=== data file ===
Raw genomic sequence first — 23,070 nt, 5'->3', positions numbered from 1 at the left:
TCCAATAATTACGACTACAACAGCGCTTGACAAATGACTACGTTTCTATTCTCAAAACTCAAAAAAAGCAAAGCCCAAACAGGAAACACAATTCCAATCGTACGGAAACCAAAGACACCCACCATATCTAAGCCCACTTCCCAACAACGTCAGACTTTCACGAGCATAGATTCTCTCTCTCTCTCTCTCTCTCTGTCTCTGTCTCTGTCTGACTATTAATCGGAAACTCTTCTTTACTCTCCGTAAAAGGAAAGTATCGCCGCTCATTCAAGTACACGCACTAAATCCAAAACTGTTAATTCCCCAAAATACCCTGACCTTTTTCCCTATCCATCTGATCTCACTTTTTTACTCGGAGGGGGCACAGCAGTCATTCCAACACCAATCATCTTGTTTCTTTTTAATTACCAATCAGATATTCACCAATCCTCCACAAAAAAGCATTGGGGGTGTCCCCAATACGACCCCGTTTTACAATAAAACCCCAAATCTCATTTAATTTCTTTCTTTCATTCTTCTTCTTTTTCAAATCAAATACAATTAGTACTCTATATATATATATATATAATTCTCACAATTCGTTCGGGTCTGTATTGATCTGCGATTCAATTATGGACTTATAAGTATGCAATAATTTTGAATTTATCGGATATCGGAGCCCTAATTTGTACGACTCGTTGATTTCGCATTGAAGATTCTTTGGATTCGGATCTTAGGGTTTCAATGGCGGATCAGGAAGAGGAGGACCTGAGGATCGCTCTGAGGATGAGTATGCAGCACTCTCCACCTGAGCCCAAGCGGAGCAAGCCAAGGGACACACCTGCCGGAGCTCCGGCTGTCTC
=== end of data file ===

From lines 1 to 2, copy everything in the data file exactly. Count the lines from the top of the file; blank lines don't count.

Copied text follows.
Raw genomic sequence first — 23,070 nt, 5'->3', positions numbered from 1 at the left:
TCCAATAATTACGACTACAACAGCGCTTGACAAATGACTACGTTTCTATTCTCAAAACTCAAAAAAAGCAAAGCCCAAACAGGAAACACAATTCCAATCGTACGGAAACCAAAGACACCCACCATATCTAAGCCCACTTCCCAACAACGTCAGACTTTCACGAGCATAGATTCTCTCTCTCTCTCTCTCTCTCTGTCTCTGTCTCTGTCTGACTATTAATCGGAAACTCTTCTTTACTCTCCGTAAAAGGAAAGTATCGCCGCTCATTCAAGTACACGCACTAAATCCAAAACTGTTAATTCCCCAAAATACCCTGACCTTTTTCCCTATCCATCTGATCTCACTTTTTTACTCGGAGGGGGCACAGCAGTCATTCCAACACCAATCATCTTGTTTCTTTTTAATTACCAATCAGATATTCACCAATCCTCCACAAAAAAGCATTGGGGGTGTCCCCAATACGACCCCGTTTTACAATAAAACCCCAAATCTCATTTAATTTCTTTCTTTCATTCTTCTTCTTTTTCAAATCAAATACAATTAGTACTCTATATATATATATATATAATTCTCACAATTCGTTCGGGTCTGTATTGATCTGCGATTCAATTATGGACTTATAAGTATGCAATAATTTTGAATTTATCGGATATCGGAGCCCTAATTTGTACGACTCGTTGATTTCGCATTGAAGATTCTTTGGATTCGGATCTTAGGGTTTCAATGGCGGATCAGGAAGAGGAGGACCTGAGGATCGCTCTGAGGATGAGTATGCAGCACTCTCCACCTGAGCCCAAGCGGAGCAAGCCAAGGGACACACCTGCCGGAGCTCCGGCTGTCTC